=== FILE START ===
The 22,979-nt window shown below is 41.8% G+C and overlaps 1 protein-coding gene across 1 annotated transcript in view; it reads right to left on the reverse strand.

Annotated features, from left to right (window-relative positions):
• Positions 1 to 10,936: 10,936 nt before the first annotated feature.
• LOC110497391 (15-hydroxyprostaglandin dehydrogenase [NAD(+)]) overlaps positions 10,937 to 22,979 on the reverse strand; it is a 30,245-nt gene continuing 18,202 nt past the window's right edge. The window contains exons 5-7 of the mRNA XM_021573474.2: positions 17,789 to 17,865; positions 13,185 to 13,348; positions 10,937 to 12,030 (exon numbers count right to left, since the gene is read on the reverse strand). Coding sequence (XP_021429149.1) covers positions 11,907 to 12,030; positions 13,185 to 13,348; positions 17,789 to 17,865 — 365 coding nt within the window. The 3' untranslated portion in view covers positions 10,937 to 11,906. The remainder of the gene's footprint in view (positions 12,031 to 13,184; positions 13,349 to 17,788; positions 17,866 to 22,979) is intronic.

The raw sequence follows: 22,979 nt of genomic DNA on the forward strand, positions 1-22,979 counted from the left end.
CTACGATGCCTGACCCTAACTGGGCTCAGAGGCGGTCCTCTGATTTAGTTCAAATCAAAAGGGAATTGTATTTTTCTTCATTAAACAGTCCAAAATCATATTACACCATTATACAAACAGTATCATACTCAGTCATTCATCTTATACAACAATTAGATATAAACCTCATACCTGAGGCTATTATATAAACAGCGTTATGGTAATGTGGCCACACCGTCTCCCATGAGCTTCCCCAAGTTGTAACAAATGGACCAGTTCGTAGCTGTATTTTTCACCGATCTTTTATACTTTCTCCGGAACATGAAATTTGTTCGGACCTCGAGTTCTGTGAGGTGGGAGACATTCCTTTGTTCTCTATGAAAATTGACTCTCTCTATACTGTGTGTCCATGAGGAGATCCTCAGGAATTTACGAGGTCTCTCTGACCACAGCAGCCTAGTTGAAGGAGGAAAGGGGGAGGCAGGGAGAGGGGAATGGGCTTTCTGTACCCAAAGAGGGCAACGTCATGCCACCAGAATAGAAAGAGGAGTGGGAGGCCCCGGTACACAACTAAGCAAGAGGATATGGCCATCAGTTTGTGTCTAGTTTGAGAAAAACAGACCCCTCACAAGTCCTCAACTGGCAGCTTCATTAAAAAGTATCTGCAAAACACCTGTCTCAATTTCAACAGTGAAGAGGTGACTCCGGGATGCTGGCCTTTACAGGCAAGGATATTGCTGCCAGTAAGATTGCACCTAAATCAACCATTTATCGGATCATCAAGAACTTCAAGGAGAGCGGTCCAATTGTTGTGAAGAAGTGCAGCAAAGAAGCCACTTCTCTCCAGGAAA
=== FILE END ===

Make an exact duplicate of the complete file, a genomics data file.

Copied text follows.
The 22,979-nt window shown below is 41.8% G+C and overlaps 1 protein-coding gene across 1 annotated transcript in view; it reads right to left on the reverse strand.

Annotated features, from left to right (window-relative positions):
• Positions 1 to 10,936: 10,936 nt before the first annotated feature.
• LOC110497391 (15-hydroxyprostaglandin dehydrogenase [NAD(+)]) overlaps positions 10,937 to 22,979 on the reverse strand; it is a 30,245-nt gene continuing 18,202 nt past the window's right edge. The window contains exons 5-7 of the mRNA XM_021573474.2: positions 17,789 to 17,865; positions 13,185 to 13,348; positions 10,937 to 12,030 (exon numbers count right to left, since the gene is read on the reverse strand). Coding sequence (XP_021429149.1) covers positions 11,907 to 12,030; positions 13,185 to 13,348; positions 17,789 to 17,865 — 365 coding nt within the window. The 3' untranslated portion in view covers positions 10,937 to 11,906. The remainder of the gene's footprint in view (positions 12,031 to 13,184; positions 13,349 to 17,788; positions 17,866 to 22,979) is intronic.

The raw sequence follows: 22,979 nt of genomic DNA on the forward strand, positions 1-22,979 counted from the left end.
CTACGATGCCTGACCCTAACTGGGCTCAGAGGCGGTCCTCTGATTTAGTTCAAATCAAAAGGGAATTGTATTTTTCTTCATTAAACAGTCCAAAATCATATTACACCATTATACAAACAGTATCATACTCAGTCATTCATCTTATACAACAATTAGATATAAACCTCATACCTGAGGCTATTATATAAACAGCGTTATGGTAATGTGGCCACACCGTCTCCCATGAGCTTCCCCAAGTTGTAACAAATGGACCAGTTCGTAGCTGTATTTTTCACCGATCTTTTATACTTTCTCCGGAACATGAAATTTGTTCGGACCTCGAGTTCTGTGAGGTGGGAGACATTCCTTTGTTCTCTATGAAAATTGACTCTCTCTATACTGTGTGTCCATGAGGAGATCCTCAGGAATTTACGAGGTCTCTCTGACCACAGCAGCCTAGTTGAAGGAGGAAAGGGGGAGGCAGGGAGAGGGGAATGGGCTTTCTGTACCCAAAGAGGGCAACGTCATGCCACCAGAATAGAAAGAGGAGTGGGAGGCCCCGGTACACAACTAAGCAAGAGGATATGGCCATCAGTTTGTGTCTAGTTTGAGAAAAACAGACCCCTCACAAGTCCTCAACTGGCAGCTTCATTAAAAAGTATCTGCAAAACACCTGTCTCAATTTCAACAGTGAAGAGGTGACTCCGGGATGCTGGCCTTTACAGGCAAGGATATTGCTGCCAGTAAGATTGCACCTAAATCAACCATTTATCGGATCATCAAGAACTTCAAGGAGAGCGGTCCAATTGTTGTGAAGAAGTGCAGCAAAGAAGCCACTTCTCTCCAGGAAA